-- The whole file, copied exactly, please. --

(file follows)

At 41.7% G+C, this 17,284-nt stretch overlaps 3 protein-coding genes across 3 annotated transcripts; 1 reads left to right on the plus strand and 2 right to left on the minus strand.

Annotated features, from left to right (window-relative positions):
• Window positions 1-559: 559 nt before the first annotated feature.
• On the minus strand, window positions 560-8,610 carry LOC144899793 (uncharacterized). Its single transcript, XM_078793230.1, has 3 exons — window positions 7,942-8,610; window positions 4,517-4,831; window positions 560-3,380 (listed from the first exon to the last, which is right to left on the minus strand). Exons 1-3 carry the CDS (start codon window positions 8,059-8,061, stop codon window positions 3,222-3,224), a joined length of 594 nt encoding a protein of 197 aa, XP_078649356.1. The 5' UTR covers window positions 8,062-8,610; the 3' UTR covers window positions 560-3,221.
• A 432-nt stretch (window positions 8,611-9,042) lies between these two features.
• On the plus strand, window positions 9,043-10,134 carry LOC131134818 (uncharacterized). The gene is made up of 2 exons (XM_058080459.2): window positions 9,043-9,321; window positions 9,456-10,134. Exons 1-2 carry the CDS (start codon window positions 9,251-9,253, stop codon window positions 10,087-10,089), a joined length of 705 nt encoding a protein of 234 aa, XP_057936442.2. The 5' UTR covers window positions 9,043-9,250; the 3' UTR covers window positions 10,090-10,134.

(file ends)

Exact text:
At 41.7% G+C, this 17,284-nt stretch overlaps 3 protein-coding genes across 3 annotated transcripts; 1 reads left to right on the plus strand and 2 right to left on the minus strand.

Annotated features, from left to right (window-relative positions):
• Window positions 1-559: 559 nt before the first annotated feature.
• On the minus strand, window positions 560-8,610 carry LOC144899793 (uncharacterized). Its single transcript, XM_078793230.1, has 3 exons — window positions 7,942-8,610; window positions 4,517-4,831; window positions 560-3,380 (listed from the first exon to the last, which is right to left on the minus strand). Exons 1-3 carry the CDS (start codon window positions 8,059-8,061, stop codon window positions 3,222-3,224), a joined length of 594 nt encoding a protein of 197 aa, XP_078649356.1. The 5' UTR covers window positions 8,062-8,610; the 3' UTR covers window positions 560-3,221.
• A 432-nt stretch (window positions 8,611-9,042) lies between these two features.
• On the plus strand, window positions 9,043-10,134 carry LOC131134818 (uncharacterized). The gene is made up of 2 exons (XM_058080459.2): window positions 9,043-9,321; window positions 9,456-10,134. Exons 1-2 carry the CDS (start codon window positions 9,251-9,253, stop codon window positions 10,087-10,089), a joined length of 705 nt encoding a protein of 234 aa, XP_057936442.2. The 5' UTR covers window positions 9,043-9,250; the 3' UTR covers window positions 10,090-10,134.